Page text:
The International Telecommunications Union (ITU) has rolled out a plan which would see a number of personal electronics devices standardise on a single power supply design.
The UN agency said that its plan would see a common Universal Power Adaptor (UPA) design implemented for home and small office equipment. Possible implementations include networking devices, set-top boxes and landline telephone equipment.
Under the proposals, the UPA hardware would be designed to reduce power consumption and would also be optimised for use in areas which do not have reliable energy grids. In addition to conventional AC power, the supplies would also be designed to work with portable power and solar energy units.
The agency hopes that the universal design would also improve environmental practices by implementing a common hardware set which could be easily recycled and refurbished for use in multiple devices.
Officials hope that the UPA design would be embraced with similar enthusiasm to the 2009 resolution to standardise mobile phone chargers. That effort saw the GSM Association agree to adopt a common method for charging mobile handsets.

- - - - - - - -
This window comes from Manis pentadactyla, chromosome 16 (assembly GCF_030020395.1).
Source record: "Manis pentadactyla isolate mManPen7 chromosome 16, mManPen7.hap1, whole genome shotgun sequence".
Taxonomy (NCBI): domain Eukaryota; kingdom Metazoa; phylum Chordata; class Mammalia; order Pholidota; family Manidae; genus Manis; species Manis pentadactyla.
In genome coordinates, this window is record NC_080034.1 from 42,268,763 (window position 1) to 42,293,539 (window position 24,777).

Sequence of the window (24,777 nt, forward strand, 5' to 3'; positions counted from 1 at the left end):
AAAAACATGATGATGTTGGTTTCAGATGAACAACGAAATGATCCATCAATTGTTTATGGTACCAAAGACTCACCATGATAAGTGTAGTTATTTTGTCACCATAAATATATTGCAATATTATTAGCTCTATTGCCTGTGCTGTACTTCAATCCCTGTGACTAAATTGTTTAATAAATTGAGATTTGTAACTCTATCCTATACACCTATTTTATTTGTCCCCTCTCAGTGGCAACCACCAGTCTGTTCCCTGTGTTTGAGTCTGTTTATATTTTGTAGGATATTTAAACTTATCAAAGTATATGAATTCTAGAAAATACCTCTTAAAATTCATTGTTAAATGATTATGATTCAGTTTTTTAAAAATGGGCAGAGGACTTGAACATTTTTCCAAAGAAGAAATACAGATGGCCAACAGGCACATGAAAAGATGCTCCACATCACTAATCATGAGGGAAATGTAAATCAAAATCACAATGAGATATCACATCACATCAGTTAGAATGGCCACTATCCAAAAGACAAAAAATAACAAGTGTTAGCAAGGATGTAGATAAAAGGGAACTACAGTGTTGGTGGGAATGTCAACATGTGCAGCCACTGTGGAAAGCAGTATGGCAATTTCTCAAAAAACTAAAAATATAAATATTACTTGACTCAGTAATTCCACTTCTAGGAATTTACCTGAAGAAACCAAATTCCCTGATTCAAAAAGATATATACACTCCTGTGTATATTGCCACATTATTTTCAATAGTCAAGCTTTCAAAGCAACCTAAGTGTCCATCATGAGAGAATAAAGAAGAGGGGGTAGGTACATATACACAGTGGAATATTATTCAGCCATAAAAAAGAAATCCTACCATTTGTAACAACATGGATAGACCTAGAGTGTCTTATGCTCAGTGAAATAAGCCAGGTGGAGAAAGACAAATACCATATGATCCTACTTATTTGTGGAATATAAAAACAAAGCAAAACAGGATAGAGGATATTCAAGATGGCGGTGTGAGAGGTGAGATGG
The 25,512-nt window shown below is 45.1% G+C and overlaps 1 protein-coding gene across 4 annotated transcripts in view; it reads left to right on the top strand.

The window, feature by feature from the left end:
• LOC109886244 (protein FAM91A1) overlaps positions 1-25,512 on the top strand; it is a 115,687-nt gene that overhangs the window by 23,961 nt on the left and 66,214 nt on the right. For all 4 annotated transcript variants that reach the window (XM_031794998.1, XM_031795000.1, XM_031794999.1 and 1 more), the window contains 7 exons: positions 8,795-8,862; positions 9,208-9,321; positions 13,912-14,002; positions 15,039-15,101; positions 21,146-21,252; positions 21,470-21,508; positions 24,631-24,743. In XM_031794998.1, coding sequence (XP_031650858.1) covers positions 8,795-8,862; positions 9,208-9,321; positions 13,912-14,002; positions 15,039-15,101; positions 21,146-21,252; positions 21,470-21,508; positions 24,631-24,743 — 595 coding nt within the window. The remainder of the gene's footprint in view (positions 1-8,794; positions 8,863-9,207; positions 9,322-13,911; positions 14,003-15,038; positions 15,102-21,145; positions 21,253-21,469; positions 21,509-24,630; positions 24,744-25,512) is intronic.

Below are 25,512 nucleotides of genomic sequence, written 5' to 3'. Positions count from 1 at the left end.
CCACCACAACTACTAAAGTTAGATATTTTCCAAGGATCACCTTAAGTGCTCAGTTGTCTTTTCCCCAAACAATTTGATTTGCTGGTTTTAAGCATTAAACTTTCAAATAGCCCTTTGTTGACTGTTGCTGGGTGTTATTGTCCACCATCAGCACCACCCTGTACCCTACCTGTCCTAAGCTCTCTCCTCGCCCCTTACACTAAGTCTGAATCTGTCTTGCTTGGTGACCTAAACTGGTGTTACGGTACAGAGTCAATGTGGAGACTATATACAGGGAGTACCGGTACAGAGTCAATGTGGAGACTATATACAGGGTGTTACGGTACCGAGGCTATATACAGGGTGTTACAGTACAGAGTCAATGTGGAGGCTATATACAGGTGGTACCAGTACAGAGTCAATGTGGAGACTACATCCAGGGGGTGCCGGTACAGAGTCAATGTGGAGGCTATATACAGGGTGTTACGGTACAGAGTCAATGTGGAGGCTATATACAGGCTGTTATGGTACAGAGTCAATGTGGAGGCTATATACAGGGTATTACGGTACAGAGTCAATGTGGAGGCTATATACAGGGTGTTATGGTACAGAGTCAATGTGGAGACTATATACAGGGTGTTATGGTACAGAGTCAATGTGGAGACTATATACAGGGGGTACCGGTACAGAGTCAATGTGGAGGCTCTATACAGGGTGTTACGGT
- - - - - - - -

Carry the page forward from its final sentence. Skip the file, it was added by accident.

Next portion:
"Our global standard for universal phone chargers received a very warm welcome from vendors and consumers, and I am certain that this new universal power adapter standard will enjoy the same worldwide success," said ITU secretary general Hamadoun Touré.
"These important environmentally-oriented standards will markedly reduce e-waste and greenhouse gas emissions, while saving money for vendors and consumers through more efficient use of raw materials and energy."
And, yep, it'll run Android rather than RiscOS
US engineering giant's cost-cutting outsourcing plan is on the rocks, according to insiders
HP Envy X2 laptop only affordable if you've got loadsamoney
Counterfeit code-signing certificates enabling hackers to hide malware being sold by cyber criminals
Certificates can be used as part of layered obfuscation to evade detection by anti-virus software